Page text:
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300 to 500 extra calories per day!

Posted May 30 2012 8:35pm
In a post below , I wrote of my concern about the deterioration in physical conditioning of children ages 9 to 14.  I have received a couple of expert responses I  would like to share with you.

The first is from Brenda Rooney, a clinical epidemiologist and medical director for Community and Preventive Care Services at Gundersen Lutheran Health System in Wisconsin.  She specializes in obesity and notes:

I would agree with the observations that kids today are in worse shape than they were 5 years ago.

I think that our youth are worse off today due to many factors:
·       no one walks or bikes to school
o   due to non-bike-able/walk-able schools
o   due to irrational safety concerns
·       calorie consumption is 300-500 cal/day more today than 5 years ago
·       more screen time
·       less PE in school
·       less incidental activity outside of school (kick the can, capture the flag, pick-up baseball game, etc.)
o   due to dual parent working households
o   due to single family householdso   due to irrational safety concerns·       Parents not role-modeling active behavior

Much of this is evidence based: A little is my opinion.

Hopefully some of the work we are doing in the community will affect some of these issues and ultimately improve outcomes.

Another comment is from an expert coach, a person who serves as a mentor to many volunteer parent coaches.  He says:

I'm astounded on a weekly basis at the lack of cardiovascular capacity many (but not all) of our kids demonstrate. And I'm not only talking about kids who have "less athletic" or "bigger" body shapes but oftentimes kids who at first look seem to have the perfect physique for an endurance sport like soccer where keeping their body in constant motion is pretty much part of the game. Frankly, it's both scary and a little embarrassing.

I remember being met with looks of sheer confusion when I suggested at a coach education session not long ago that we should be looking to leave our kids on the field for at least 10-12 or even 15 minutes at a time in order to help properly educate them on the roles associated with playing a certain position. The general consensus was that most coaches felt that the majority of their kids wouldn't be able to last anywhere near that length of time on the field before becoming exhausted and that 4-6 minutes was much more realistic. Unbelievable - 4-6 minutes!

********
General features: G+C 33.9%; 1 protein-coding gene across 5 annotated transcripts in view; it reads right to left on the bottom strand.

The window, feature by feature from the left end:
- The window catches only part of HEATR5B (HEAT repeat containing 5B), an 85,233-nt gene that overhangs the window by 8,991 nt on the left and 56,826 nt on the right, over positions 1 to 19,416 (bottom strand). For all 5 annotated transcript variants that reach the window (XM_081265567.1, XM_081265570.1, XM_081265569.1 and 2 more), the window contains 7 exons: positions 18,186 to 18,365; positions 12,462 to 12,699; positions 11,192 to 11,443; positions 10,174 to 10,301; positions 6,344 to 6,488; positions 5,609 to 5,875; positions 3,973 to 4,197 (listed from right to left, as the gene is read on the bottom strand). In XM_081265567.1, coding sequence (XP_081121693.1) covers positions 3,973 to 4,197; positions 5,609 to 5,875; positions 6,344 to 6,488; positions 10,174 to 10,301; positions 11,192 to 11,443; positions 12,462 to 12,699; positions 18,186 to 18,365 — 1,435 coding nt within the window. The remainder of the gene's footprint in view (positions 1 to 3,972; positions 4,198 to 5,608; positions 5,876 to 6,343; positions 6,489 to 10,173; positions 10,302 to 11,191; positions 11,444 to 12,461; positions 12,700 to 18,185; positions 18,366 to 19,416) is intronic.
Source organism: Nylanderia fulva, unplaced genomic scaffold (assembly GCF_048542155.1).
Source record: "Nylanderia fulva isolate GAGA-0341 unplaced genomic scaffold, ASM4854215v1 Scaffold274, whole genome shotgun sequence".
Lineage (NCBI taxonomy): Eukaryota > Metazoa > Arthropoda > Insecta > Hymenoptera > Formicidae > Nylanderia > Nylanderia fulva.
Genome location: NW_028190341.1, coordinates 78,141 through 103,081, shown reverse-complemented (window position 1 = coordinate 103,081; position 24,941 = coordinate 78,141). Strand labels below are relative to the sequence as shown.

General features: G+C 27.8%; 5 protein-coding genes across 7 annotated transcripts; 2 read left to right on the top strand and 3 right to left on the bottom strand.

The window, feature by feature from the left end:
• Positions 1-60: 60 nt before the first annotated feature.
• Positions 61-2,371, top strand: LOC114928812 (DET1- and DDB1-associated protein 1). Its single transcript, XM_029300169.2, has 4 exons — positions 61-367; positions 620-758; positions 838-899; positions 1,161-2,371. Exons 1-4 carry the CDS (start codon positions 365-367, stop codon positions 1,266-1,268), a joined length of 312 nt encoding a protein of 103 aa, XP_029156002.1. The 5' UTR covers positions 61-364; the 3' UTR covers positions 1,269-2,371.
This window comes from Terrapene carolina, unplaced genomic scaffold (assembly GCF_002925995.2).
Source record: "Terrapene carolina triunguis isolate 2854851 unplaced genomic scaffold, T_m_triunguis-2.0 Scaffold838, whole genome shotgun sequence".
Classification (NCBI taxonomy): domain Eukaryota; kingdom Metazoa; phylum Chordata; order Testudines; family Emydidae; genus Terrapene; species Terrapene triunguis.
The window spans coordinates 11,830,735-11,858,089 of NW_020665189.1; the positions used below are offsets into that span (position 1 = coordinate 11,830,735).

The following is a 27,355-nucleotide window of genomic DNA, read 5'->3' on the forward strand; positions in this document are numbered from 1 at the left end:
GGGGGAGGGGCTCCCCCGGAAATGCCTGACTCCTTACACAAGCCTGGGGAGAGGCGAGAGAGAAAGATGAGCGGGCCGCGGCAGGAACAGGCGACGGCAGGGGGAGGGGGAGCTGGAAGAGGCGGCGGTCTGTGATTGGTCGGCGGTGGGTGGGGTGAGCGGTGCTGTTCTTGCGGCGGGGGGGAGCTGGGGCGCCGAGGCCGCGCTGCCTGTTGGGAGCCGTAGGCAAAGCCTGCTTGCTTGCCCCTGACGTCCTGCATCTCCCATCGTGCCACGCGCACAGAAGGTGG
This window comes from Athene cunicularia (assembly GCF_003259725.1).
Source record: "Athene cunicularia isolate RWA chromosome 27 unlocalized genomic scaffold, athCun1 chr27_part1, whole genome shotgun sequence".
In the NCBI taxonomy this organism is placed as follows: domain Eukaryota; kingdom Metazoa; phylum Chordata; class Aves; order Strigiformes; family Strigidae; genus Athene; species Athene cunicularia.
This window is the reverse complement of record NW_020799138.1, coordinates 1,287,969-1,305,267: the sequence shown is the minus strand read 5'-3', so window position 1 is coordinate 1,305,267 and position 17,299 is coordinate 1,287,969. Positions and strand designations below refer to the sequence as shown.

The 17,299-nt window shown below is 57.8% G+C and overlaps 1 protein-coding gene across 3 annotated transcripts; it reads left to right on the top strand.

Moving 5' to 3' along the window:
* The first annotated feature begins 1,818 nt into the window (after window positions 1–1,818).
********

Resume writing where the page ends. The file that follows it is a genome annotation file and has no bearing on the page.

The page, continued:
Your colleague's recollections of his youth are very similar to my own where my friends and I would play outside every day after coming home from school (and taking care of whatever homework had to be done). At a guess, I have to believe my typical week (during the school term at least) would have included at least 15-20 hours per week of active recreational exercise. This might have been riding our bikes around the neighborhood, playing pick up sports, making up games or even just walking to see friends in other close by neighborhoods, but it was pretty much exclusively outdoors and there was NEVER a parent involved in any level of organizing our activities. As long as we were home by curfew, we were good!

I can't help but shake my head in disbelief sometimes when I show up to some of the beautiful open spaces and fields we have here at a time when the local neighborhood kids should be out in their masses having fun, playing and running around, only to find those same fields virtually deserted. I can't decide if the world we live in now is one where parents are so full of fear that something bad might happen that they won't allow their own children to go out and play unsupervised at all or if kids today are so over-scheduled and burdened with all the things they've got going on that they just have no interest in going "out to play" anymore. Either way, it doesn't bode well for the long term health of these young people.
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